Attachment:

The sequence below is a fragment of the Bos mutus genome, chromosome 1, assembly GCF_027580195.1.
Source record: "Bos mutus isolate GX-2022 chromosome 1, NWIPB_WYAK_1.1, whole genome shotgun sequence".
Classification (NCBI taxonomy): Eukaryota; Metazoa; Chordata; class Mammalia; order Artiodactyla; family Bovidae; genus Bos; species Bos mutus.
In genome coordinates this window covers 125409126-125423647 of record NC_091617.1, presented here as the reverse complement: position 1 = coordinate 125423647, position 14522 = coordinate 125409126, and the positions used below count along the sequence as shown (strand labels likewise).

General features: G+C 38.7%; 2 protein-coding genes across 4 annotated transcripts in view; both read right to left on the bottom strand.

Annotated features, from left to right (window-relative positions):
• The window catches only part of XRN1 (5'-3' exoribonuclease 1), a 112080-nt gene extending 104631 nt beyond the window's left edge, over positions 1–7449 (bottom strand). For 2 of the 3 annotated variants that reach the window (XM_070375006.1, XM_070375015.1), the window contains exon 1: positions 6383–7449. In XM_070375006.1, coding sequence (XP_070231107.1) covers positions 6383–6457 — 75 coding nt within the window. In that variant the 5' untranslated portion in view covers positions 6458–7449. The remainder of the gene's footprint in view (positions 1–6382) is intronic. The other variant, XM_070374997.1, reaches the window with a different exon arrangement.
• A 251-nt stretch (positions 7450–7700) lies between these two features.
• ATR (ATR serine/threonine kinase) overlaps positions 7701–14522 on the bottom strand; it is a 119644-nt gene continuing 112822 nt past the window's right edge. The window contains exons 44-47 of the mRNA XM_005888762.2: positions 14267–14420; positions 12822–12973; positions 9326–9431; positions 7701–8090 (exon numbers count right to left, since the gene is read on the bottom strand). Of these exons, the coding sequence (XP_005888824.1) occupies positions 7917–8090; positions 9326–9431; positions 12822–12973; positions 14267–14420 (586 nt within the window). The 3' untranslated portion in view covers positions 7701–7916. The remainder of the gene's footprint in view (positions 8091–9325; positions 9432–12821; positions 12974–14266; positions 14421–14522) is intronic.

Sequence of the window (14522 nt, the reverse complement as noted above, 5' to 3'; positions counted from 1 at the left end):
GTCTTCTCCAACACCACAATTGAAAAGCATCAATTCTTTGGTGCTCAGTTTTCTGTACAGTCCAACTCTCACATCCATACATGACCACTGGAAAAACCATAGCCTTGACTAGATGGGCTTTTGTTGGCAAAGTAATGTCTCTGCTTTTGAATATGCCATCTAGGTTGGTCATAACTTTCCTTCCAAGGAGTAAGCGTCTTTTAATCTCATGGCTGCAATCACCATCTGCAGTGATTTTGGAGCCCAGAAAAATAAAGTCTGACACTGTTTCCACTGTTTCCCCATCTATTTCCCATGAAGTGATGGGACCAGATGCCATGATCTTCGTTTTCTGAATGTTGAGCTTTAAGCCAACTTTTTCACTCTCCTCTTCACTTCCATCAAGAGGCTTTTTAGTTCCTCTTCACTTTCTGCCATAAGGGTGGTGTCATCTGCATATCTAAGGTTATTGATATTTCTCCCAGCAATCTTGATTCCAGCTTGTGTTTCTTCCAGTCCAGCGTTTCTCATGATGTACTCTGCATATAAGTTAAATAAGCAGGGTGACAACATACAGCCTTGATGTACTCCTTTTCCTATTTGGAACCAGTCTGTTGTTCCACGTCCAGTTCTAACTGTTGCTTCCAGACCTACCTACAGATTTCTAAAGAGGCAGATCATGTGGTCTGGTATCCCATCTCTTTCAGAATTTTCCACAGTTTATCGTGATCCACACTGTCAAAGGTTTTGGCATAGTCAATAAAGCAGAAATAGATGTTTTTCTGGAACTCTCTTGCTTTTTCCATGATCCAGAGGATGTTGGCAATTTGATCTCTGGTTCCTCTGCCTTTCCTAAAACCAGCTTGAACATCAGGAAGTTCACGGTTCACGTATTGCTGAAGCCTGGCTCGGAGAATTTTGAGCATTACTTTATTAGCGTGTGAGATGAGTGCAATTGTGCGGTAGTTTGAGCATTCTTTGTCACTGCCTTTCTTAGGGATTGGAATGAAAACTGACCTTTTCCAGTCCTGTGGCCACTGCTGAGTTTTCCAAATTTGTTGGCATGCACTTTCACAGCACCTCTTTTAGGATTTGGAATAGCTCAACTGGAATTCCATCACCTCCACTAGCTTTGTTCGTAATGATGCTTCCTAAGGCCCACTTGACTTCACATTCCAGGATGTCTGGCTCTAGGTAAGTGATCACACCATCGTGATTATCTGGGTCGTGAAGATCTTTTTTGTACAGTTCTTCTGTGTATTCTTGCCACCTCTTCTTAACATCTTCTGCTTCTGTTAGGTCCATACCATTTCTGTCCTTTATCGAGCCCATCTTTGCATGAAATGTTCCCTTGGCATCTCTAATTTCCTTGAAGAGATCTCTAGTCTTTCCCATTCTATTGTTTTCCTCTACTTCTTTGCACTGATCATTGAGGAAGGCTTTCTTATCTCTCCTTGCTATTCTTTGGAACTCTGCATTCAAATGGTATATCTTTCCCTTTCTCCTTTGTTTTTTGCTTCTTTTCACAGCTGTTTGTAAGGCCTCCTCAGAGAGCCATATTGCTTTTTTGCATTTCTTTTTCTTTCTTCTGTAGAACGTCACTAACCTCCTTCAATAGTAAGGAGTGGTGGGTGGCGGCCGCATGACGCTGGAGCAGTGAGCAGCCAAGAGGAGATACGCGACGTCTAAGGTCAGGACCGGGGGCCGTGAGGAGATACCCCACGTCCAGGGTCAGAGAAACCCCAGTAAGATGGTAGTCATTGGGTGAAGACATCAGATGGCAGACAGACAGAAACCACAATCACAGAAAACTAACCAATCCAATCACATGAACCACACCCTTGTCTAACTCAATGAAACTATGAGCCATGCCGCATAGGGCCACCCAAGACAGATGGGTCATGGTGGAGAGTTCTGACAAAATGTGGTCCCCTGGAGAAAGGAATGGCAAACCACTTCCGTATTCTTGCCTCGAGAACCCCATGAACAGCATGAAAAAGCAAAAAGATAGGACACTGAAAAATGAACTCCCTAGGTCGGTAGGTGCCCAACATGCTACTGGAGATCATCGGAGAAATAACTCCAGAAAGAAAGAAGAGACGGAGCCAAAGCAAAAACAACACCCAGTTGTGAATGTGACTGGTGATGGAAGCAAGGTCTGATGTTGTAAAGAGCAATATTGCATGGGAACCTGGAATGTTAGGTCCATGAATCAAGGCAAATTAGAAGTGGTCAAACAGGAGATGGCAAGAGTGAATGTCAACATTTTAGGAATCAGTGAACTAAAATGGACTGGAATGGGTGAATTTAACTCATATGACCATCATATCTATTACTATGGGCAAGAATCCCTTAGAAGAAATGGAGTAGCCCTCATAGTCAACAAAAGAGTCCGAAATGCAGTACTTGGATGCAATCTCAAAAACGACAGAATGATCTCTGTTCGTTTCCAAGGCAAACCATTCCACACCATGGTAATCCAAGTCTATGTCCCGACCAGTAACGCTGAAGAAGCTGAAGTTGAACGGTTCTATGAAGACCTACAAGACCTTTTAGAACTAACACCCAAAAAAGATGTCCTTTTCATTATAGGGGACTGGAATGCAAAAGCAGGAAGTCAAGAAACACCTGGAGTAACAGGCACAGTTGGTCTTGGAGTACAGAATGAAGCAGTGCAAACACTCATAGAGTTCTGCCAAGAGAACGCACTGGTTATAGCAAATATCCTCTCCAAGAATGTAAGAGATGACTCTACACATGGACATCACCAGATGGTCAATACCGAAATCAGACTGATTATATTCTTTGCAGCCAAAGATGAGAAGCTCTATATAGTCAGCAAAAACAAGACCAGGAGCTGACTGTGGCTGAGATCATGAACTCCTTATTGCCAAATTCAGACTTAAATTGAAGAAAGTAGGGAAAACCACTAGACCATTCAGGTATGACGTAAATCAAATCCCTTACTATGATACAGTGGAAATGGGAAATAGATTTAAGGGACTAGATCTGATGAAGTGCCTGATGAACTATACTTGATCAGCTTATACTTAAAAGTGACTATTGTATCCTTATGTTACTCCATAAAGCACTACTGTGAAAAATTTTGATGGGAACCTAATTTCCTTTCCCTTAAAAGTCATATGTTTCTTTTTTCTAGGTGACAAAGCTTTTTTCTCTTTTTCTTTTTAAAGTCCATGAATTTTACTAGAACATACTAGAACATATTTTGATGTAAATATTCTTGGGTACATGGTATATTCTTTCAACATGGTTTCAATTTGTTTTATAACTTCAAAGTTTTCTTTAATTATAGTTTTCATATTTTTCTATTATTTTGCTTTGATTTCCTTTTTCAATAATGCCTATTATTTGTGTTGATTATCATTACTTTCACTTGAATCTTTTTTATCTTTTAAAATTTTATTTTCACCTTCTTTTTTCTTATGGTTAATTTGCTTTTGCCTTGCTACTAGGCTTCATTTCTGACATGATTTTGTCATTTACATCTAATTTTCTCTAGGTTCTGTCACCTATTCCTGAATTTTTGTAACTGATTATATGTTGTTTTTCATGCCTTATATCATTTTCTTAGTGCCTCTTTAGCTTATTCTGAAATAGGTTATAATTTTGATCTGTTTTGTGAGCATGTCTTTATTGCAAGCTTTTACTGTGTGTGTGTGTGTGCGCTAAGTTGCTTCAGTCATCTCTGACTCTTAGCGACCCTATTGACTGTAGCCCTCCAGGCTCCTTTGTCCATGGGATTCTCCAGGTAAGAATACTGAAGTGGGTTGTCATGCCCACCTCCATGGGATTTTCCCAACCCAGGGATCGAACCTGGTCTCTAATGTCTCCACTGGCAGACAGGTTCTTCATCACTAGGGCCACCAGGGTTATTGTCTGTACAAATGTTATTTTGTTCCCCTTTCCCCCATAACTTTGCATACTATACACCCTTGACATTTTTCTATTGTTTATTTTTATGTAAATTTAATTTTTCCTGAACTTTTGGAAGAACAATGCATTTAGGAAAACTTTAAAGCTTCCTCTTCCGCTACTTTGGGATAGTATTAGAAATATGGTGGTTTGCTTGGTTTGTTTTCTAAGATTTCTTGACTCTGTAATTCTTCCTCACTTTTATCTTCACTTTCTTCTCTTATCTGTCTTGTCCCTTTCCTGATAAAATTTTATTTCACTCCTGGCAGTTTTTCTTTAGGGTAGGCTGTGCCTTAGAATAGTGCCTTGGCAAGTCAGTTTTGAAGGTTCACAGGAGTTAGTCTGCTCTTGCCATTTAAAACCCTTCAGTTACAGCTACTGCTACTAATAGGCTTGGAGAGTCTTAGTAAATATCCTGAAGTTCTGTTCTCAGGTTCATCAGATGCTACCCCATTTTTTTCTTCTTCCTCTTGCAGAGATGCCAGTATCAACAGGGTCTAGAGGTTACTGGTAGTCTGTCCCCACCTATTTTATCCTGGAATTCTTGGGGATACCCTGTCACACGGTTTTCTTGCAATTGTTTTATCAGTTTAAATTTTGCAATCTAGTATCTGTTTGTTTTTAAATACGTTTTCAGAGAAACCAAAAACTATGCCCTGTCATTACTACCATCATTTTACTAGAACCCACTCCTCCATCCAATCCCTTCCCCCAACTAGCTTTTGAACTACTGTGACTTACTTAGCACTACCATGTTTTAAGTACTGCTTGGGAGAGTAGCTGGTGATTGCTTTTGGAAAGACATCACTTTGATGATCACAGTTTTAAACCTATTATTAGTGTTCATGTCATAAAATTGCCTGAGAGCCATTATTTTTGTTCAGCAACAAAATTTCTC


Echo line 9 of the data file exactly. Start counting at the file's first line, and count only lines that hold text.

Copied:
• ATR (ATR serine/threonine kinase) overlaps positions 7701–14522 on the bottom strand; it is a 119644-nt gene continuing 112822 nt past the window's right edge. The window contains exons 44-47 of the mRNA XM_005888762.2: positions 14267–14420; positions 12822–12973; positions 9326–9431; positions 7701–8090 (exon numbers count right to left, since the gene is read on the bottom strand). Of these exons, the coding sequence (XP_005888824.1) occupies positions 7917–8090; positions 9326–9431; positions 12822–12973; positions 14267–14420 (586 nt within the window). The 3' untranslated portion in view covers positions 7701–7916. The remainder of the gene's footprint in view (positions 8091–9325; positions 9432–12821; positions 12974–14266; positions 14421–14522) is intronic.